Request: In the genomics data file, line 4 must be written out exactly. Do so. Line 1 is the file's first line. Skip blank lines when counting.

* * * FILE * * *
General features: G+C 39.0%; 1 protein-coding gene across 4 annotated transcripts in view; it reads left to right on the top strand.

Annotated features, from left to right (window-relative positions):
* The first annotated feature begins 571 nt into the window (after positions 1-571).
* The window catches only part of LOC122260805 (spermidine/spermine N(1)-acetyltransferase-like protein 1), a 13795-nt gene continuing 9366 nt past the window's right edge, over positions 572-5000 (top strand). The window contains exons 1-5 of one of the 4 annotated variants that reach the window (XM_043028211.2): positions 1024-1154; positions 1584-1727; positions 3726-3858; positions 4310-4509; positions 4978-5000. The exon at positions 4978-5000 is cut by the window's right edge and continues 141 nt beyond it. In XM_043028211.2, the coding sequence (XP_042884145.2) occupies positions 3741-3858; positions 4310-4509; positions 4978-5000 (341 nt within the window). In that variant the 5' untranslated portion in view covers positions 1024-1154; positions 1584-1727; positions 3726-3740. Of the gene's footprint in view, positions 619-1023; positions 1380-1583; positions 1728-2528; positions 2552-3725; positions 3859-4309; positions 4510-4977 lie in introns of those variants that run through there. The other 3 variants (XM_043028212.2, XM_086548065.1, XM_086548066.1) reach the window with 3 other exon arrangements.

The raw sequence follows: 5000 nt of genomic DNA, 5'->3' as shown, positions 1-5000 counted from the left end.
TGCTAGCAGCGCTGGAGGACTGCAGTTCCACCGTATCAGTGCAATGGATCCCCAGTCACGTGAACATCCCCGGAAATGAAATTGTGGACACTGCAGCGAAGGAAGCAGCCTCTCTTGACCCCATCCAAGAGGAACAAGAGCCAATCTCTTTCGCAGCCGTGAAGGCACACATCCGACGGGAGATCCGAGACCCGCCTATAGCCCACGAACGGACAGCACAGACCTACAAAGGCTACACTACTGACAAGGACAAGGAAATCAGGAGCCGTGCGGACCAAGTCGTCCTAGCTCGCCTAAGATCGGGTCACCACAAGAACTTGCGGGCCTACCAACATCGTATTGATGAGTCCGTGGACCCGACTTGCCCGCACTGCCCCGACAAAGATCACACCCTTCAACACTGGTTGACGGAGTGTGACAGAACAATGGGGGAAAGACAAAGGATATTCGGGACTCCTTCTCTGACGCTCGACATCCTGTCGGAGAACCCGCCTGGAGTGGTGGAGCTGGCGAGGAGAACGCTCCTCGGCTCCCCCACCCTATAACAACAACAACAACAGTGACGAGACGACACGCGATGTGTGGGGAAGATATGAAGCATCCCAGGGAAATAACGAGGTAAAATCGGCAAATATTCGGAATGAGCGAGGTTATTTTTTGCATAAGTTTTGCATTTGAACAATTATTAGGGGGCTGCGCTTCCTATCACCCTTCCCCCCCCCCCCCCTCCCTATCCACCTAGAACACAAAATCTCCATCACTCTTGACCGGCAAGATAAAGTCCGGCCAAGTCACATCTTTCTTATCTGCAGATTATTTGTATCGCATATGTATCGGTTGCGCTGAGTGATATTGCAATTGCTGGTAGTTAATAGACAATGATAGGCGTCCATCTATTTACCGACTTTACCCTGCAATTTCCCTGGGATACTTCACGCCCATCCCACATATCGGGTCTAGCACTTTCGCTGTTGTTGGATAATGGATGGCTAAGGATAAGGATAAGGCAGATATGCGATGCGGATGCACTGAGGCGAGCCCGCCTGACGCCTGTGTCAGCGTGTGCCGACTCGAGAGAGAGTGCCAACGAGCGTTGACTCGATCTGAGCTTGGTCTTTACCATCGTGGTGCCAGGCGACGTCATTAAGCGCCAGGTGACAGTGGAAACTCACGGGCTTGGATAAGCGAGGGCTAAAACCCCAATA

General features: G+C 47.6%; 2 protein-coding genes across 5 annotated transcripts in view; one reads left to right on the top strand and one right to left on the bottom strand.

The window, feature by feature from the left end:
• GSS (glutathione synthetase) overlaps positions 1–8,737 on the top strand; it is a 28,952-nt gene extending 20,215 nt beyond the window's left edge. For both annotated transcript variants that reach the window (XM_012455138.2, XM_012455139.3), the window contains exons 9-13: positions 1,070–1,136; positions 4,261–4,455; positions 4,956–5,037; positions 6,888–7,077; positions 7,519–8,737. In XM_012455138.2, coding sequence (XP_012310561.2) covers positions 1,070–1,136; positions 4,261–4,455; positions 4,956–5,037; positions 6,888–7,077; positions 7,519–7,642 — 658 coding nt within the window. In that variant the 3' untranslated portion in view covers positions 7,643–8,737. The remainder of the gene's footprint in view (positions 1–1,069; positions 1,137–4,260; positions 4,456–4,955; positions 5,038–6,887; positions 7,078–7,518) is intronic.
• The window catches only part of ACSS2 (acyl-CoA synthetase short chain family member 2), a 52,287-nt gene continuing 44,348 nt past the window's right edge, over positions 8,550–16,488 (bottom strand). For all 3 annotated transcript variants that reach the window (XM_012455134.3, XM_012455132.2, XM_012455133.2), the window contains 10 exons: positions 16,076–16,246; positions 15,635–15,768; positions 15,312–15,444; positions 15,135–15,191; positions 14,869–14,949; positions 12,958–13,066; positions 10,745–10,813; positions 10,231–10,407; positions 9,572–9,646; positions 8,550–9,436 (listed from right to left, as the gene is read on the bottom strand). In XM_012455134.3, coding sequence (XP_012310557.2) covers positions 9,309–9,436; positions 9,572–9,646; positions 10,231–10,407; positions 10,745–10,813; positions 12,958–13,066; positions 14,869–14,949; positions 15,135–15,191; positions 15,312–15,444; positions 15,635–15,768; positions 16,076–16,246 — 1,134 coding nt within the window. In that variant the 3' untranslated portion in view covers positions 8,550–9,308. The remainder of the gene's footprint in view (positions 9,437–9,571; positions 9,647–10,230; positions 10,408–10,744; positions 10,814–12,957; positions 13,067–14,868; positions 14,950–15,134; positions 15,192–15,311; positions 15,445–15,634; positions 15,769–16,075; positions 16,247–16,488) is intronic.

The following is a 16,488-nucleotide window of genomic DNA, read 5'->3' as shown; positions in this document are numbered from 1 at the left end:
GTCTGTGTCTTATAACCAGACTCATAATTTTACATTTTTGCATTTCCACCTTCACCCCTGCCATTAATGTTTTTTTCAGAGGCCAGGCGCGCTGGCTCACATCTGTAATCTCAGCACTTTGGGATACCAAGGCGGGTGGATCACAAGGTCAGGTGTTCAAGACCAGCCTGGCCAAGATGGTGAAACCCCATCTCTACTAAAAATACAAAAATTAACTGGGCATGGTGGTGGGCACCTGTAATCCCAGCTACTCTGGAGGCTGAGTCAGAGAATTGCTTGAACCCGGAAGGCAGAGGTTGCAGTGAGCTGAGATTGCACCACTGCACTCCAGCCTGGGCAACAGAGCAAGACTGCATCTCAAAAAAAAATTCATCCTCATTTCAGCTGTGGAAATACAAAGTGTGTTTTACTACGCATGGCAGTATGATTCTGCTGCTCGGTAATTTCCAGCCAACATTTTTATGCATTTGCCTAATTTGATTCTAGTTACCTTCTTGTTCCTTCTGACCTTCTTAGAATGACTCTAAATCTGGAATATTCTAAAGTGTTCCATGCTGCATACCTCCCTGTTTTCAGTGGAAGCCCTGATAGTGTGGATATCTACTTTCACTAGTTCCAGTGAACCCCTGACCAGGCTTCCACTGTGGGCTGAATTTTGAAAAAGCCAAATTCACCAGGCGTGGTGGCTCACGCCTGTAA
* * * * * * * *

* The window catches only part of LOC122260805 (spermidine/spermine N(1)-acetyltransferase-like protein 1), a 13795-nt gene continuing 9366 nt past the window's right edge, over positions 572-5000 (top strand). The window contains exons 1-5 of one of the 4 annotated variants that reach the window (XM_043028211.2): positions 1024-1154; positions 1584-1727; positions 3726-3858; positions 4310-4509; positions 4978-5000. The exon at positions 4978-5000 is cut by the window's right edge and continues 141 nt beyond it. In XM_043028211.2, the coding sequence (XP_042884145.2) occupies positions 3741-3858; positions 4310-4509; positions 4978-5000 (341 nt within the window). In that variant the 5' untranslated portion in view covers positions 1024-1154; positions 1584-1727; positions 3726-3740. Of the gene's footprint in view, positions 619-1023; positions 1380-1583; positions 1728-2528; positions 2552-3725; positions 3859-4309; positions 4510-4977 lie in introns of those variants that run through there. The other 3 variants (XM_043028212.2, XM_086548065.1, XM_086548066.1) reach the window with 3 other exon arrangements.